# Show that any compact metric space $X$ can be isometrically embedded into $C([0,1])$, the space of continuous functions over $[0,1]$

Show that any compact metric space $$X$$ can be isometrically embedded into $$C([0,1])$$, the space of continuous functions over $$[0,1]$$ with sup-norm $$(||f||_\infty = sup_x(|f(x)|)$$

I have no idea yet how to approach this, any help would be appreciated.

• What kind of results have you learned so far that might help you out here? It's important to share your own thoughts when asking questions on MSE. – Theo Bendit Jul 12 '19 at 12:25
• @TheoBendit Well, that space $C[0,1]$ with the sup-norm should be Banach. Also, I believe the intuition is to show that any sequence in $X$ has a convergent subsequence, and thus it'll be compact. – Ilan Aizelman WS Jul 12 '19 at 12:43
• Idea: start by considering a countable dense subset of $X$. If you are able to embed it, then all other elements of $X$ will be defined by continuity. To define the embedding on a countable set, you can proceed by induction, using the completness of $C([0,1])$ and the fact that it's infinite dimensional. – Crostul Jul 12 '19 at 13:24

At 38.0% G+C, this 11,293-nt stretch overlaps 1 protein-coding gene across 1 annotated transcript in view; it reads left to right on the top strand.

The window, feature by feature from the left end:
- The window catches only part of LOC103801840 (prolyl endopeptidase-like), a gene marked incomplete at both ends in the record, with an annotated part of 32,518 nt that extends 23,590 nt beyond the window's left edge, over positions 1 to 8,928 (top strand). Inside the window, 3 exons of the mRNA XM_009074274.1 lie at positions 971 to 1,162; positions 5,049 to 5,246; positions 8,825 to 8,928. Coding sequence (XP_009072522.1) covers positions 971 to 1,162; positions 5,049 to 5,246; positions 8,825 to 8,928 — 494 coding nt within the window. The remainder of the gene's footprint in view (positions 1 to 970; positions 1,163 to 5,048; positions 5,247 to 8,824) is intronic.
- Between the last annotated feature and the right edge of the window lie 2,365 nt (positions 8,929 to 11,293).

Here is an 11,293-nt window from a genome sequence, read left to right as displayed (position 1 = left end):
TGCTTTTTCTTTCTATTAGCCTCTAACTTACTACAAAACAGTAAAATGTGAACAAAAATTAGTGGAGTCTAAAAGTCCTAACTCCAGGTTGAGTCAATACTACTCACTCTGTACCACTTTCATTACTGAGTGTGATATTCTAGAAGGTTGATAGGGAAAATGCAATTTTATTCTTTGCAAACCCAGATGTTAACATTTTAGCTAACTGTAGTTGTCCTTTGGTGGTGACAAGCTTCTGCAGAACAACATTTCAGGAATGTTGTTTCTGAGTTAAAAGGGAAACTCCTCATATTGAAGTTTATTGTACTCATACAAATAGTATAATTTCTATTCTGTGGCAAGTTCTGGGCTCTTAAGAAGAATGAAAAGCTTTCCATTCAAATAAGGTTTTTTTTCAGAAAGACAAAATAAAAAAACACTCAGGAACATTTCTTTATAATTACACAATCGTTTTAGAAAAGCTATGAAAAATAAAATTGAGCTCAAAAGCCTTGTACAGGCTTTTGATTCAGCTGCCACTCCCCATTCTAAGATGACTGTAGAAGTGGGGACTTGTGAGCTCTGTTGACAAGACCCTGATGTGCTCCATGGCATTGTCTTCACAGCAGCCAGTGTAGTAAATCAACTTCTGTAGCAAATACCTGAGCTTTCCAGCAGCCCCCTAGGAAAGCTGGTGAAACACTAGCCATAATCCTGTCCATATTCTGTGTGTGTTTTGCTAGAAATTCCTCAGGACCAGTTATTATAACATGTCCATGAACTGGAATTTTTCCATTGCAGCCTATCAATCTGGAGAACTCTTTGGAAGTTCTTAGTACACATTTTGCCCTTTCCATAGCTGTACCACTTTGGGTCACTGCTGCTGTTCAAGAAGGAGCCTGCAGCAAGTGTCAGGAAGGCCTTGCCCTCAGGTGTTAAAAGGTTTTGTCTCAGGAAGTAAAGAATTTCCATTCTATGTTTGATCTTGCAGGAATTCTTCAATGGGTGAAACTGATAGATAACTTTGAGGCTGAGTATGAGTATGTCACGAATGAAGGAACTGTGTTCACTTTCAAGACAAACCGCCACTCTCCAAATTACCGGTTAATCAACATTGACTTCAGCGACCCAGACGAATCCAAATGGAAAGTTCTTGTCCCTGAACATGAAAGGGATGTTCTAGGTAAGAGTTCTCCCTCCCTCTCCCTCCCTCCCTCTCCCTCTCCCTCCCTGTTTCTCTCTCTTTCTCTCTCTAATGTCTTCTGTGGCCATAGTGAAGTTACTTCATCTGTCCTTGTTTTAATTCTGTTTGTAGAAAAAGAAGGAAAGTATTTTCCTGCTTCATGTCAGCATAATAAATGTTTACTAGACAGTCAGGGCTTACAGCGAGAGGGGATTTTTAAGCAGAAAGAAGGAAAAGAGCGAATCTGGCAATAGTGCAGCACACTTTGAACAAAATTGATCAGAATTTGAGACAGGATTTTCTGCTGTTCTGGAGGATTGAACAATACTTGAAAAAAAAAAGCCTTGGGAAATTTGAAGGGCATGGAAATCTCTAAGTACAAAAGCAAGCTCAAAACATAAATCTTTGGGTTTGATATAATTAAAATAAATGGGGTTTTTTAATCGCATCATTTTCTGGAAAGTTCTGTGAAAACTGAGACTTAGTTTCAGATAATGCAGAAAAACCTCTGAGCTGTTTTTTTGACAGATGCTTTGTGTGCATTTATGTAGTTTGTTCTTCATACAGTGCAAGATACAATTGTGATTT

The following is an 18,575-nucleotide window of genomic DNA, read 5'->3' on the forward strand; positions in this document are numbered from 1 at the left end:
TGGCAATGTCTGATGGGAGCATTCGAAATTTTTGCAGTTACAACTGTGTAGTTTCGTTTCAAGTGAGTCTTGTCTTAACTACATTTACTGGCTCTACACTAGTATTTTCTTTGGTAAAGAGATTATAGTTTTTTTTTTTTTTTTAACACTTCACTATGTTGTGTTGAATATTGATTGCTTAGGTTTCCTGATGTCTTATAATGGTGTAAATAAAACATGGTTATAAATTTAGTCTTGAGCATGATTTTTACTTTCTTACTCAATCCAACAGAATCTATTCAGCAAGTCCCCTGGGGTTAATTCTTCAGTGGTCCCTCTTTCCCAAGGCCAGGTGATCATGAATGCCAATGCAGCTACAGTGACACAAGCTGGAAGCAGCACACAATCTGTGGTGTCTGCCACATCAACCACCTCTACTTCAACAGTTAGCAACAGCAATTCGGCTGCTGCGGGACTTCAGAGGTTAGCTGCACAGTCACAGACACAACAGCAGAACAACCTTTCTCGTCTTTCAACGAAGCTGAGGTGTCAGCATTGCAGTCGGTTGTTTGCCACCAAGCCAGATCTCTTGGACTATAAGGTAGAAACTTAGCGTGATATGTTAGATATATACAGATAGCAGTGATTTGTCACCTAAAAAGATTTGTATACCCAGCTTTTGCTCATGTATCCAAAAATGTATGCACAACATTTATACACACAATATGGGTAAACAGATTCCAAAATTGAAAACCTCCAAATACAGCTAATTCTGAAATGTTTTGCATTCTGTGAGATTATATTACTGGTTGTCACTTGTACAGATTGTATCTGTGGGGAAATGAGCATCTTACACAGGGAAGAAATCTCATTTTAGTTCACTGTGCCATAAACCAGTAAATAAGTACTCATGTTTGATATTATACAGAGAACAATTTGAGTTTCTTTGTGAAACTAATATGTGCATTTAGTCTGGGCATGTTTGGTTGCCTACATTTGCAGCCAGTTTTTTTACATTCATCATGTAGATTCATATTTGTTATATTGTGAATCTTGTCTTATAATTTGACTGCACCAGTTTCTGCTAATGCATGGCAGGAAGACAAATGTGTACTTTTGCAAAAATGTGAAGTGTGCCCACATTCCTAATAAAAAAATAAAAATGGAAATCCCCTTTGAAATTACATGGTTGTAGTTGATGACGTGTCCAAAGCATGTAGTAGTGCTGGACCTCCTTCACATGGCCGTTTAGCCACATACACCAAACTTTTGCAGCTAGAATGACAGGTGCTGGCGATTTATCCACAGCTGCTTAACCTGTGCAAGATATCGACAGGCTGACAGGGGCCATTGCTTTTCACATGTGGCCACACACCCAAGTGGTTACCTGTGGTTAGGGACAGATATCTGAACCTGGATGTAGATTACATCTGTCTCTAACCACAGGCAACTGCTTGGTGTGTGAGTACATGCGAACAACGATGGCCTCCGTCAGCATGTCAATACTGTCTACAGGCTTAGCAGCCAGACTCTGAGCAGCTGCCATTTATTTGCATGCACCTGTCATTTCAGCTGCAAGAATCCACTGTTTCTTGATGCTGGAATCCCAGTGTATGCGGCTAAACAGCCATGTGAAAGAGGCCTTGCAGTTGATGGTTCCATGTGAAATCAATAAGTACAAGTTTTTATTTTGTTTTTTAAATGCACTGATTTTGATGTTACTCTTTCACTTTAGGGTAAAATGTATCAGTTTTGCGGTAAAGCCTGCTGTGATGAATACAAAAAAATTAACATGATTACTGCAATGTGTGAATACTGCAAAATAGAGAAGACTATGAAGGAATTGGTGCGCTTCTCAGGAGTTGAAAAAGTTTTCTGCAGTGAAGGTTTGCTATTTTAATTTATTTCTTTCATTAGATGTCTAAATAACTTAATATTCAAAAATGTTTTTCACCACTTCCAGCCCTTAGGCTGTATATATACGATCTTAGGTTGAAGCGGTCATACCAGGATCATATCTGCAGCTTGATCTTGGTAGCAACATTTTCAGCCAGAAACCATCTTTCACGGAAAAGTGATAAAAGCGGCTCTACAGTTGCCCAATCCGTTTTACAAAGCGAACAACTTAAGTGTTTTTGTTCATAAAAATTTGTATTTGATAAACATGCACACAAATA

• Bessaga and Pelczynski (topics in infinite-dimensional topology), chapter II, paragraph 1, p. 49-51 has a proof. – Henno Brandsma Jul 12 '19 at 21:57
• The proof in B-P holds for all separable metric spaces. Compactness is a red herring here. The image is linearly independent (and closed iff $X$ is complete, of course). – Henno Brandsma Jul 12 '19 at 22:24

If $$(X,d)$$ is compact metric, $$C(X)$$ in the sup norm is a Banach space.

Fix $$p \in X$$. For $$x \in X$$ define $$f_x: X \to \Bbb R$$ by $$f_x(y)=d(y,x)-d(y,p)$$. This $$f_x$$ is well-defined and continuous, as the metric is a continuous function.

Now check that $$F: X \to C(X)$$ defined by $$F(x)=f_x$$ is an isometric embedding.

So $$X$$ embeds isometrically into $$C(X)$$, and a classical fact is that $$X$$ (being compact metric) is a continuous image of the Cantor set $$2^\omega$$, so we have $$\phi: 2^\omega \to X$$ a continuous surjection and this induces an isometric injection $$\phi^\ast: C(X) \to C(2^\omega): \phi^\ast(f)=f \circ \phi$$, another classic fact.

Moreover $$C(2^\omega)$$ embeds isometrically into $$C([0,1])$$ by linear interpolation, essentially. This is also well-known.

So we can combine $$X \hookrightarrow C(X) \hookrightarrow C(2^\omega) \hookrightarrow C([0,1])$$ as a chain of isometric embeddings.

• Nice. Can simply use $f_x(y)=d(x,y)$ as well, right? – Tommy1234 Jul 29 '19 at 7:50
• @Tommy1234 yes for compact $X$ l think. – Henno Brandsma Jul 29 '19 at 7:53
• Thank you lot lot lot. – Sebastiano Aug 21 at 12:19